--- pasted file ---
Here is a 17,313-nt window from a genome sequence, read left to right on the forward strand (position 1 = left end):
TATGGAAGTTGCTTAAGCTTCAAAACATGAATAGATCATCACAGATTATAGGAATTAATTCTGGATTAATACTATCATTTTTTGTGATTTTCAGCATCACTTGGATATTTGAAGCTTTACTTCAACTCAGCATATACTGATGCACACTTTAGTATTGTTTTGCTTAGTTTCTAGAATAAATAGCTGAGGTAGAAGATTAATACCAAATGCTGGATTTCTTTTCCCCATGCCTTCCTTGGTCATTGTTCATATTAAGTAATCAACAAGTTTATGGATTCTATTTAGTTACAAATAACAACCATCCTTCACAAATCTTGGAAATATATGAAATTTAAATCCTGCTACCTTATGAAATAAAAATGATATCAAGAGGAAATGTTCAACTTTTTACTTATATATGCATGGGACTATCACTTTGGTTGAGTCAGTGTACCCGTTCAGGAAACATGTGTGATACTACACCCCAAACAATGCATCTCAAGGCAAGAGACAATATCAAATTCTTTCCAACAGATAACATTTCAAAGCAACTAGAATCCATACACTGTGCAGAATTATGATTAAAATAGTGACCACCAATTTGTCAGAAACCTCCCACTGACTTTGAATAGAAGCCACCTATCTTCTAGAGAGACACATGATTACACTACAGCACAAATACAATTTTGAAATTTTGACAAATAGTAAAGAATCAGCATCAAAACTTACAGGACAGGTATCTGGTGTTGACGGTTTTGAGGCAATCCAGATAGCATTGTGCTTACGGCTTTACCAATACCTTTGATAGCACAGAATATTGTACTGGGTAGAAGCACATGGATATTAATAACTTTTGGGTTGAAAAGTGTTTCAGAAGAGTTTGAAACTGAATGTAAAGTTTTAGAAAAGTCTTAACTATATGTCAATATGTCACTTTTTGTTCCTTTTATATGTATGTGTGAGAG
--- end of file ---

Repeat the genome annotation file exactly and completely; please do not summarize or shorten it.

Here is a 17,313-nt window from a genome sequence, read left to right on the forward strand (position 1 = left end):
TATGGAAGTTGCTTAAGCTTCAAAACATGAATAGATCATCACAGATTATAGGAATTAATTCTGGATTAATACTATCATTTTTTGTGATTTTCAGCATCACTTGGATATTTGAAGCTTTACTTCAACTCAGCATATACTGATGCACACTTTAGTATTGTTTTGCTTAGTTTCTAGAATAAATAGCTGAGGTAGAAGATTAATACCAAATGCTGGATTTCTTTTCCCCATGCCTTCCTTGGTCATTGTTCATATTAAGTAATCAACAAGTTTATGGATTCTATTTAGTTACAAATAACAACCATCCTTCACAAATCTTGGAAATATATGAAATTTAAATCCTGCTACCTTATGAAATAAAAATGATATCAAGAGGAAATGTTCAACTTTTTACTTATATATGCATGGGACTATCACTTTGGTTGAGTCAGTGTACCCGTTCAGGAAACATGTGTGATACTACACCCCAAACAATGCATCTCAAGGCAAGAGACAATATCAAATTCTTTCCAACAGATAACATTTCAAAGCAACTAGAATCCATACACTGTGCAGAATTATGATTAAAATAGTGACCACCAATTTGTCAGAAACCTCCCACTGACTTTGAATAGAAGCCACCTATCTTCTAGAGAGACACATGATTACACTACAGCACAAATACAATTTTGAAATTTTGACAAATAGTAAAGAATCAGCATCAAAACTTACAGGACAGGTATCTGGTGTTGACGGTTTTGAGGCAATCCAGATAGCATTGTGCTTACGGCTTTACCAATACCTTTGATAGCACAGAATATTGTACTGGGTAGAAGCACATGGATATTAATAACTTTTGGGTTGAAAAGTGTTTCAGAAGAGTTTGAAACTGAATGTAAAGTTTTAGAAAAGTCTTAACTATATGTCAATATGTCACTTTTTGTTCCTTTTATATGTATGTGTGAGAG